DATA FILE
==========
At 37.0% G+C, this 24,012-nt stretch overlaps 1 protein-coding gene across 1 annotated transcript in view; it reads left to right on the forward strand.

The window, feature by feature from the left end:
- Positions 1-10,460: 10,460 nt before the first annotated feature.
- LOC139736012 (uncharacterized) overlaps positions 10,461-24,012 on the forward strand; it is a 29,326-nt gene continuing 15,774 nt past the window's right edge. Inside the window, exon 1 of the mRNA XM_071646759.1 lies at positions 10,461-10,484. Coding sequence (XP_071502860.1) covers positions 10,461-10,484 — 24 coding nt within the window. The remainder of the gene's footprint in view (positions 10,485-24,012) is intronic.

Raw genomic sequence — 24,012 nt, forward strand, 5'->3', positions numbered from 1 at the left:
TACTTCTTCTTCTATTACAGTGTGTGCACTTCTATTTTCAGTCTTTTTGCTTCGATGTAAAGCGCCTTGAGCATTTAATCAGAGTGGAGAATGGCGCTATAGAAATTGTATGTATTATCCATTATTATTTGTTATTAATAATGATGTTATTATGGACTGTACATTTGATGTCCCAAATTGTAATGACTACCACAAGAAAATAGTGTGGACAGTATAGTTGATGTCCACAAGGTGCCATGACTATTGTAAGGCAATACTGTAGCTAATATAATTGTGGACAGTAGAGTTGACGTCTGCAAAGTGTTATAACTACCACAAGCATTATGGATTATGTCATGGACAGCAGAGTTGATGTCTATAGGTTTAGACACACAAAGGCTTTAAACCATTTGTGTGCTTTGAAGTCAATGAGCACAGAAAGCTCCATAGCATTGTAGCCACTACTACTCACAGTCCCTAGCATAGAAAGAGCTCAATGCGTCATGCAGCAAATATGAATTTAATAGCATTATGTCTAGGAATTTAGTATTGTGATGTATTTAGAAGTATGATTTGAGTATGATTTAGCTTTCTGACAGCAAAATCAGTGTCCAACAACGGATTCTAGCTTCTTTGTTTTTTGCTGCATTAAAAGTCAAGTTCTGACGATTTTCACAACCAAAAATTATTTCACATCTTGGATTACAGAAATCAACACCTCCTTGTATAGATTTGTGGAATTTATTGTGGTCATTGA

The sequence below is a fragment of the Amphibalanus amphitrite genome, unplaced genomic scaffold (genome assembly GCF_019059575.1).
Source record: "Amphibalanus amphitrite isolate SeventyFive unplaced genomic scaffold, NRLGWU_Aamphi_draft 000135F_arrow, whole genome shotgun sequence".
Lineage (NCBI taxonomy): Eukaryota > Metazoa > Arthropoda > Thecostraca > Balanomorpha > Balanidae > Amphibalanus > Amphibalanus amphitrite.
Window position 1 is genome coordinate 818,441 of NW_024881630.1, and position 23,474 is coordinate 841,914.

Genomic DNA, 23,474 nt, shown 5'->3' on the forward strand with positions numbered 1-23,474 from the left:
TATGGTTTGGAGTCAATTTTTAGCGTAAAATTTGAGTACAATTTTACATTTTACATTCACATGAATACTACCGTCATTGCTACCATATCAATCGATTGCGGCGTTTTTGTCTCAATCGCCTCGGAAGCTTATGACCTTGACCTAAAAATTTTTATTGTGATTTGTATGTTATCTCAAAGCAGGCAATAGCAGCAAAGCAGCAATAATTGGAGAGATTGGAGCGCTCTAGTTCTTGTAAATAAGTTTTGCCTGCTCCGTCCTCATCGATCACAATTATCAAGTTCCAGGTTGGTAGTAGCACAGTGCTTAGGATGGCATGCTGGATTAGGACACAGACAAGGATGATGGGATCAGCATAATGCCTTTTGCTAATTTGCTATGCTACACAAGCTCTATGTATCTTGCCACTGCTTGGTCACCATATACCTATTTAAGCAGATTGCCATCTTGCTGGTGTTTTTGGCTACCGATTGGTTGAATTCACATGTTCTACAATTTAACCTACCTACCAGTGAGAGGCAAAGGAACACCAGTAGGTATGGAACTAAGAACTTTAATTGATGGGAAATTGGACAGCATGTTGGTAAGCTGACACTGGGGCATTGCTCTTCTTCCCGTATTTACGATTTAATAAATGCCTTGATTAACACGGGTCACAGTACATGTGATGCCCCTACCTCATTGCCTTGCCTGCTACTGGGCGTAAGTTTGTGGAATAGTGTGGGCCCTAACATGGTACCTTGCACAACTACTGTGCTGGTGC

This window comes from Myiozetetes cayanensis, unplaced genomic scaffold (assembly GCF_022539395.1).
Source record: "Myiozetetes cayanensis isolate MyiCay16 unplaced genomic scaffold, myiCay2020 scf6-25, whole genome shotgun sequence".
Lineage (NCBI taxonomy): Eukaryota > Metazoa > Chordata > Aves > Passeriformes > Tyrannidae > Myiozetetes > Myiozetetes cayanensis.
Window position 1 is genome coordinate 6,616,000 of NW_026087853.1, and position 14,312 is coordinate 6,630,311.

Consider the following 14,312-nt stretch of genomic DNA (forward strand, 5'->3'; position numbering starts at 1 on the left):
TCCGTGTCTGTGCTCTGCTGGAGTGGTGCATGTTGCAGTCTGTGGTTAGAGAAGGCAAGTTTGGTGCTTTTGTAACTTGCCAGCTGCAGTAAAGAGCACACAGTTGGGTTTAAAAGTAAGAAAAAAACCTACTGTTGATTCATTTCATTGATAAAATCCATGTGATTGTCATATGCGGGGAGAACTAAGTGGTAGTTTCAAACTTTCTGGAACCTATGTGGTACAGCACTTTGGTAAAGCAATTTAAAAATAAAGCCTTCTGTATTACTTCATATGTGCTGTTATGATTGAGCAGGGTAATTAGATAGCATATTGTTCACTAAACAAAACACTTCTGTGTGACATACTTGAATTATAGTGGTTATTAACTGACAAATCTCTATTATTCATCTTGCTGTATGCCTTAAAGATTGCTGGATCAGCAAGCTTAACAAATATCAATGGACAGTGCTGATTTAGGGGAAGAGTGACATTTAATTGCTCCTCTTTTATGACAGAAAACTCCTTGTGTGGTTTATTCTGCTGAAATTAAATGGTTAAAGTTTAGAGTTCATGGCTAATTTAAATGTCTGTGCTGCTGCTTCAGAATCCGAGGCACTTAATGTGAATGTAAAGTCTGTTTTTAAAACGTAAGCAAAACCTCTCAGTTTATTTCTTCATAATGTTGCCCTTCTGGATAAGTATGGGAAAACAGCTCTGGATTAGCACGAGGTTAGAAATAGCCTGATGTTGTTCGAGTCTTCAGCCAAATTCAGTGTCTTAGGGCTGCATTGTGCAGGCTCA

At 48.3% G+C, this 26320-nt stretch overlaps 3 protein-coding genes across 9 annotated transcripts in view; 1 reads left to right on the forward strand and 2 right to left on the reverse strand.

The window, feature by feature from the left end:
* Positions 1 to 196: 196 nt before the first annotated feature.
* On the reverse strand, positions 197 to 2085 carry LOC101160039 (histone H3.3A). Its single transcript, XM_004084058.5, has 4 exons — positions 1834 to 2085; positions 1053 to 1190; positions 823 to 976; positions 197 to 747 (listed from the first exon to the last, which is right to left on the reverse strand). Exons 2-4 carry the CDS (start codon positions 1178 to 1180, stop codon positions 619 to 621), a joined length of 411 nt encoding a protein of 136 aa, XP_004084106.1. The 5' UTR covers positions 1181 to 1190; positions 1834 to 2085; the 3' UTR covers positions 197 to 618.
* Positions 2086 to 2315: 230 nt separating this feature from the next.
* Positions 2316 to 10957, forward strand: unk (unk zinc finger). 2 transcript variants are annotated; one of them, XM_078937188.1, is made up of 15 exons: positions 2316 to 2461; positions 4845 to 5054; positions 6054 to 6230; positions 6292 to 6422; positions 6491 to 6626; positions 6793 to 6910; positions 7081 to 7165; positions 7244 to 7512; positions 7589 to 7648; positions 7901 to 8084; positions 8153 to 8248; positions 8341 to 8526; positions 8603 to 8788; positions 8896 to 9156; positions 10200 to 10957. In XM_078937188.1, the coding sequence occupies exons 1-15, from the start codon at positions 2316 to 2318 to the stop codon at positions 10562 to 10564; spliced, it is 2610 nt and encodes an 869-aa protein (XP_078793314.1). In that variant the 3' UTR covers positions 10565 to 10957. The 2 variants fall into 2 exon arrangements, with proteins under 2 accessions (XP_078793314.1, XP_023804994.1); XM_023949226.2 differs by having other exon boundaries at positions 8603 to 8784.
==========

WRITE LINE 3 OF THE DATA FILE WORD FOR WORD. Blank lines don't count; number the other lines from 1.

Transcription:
- Positions 1-10,460: 10,460 nt before the first annotated feature.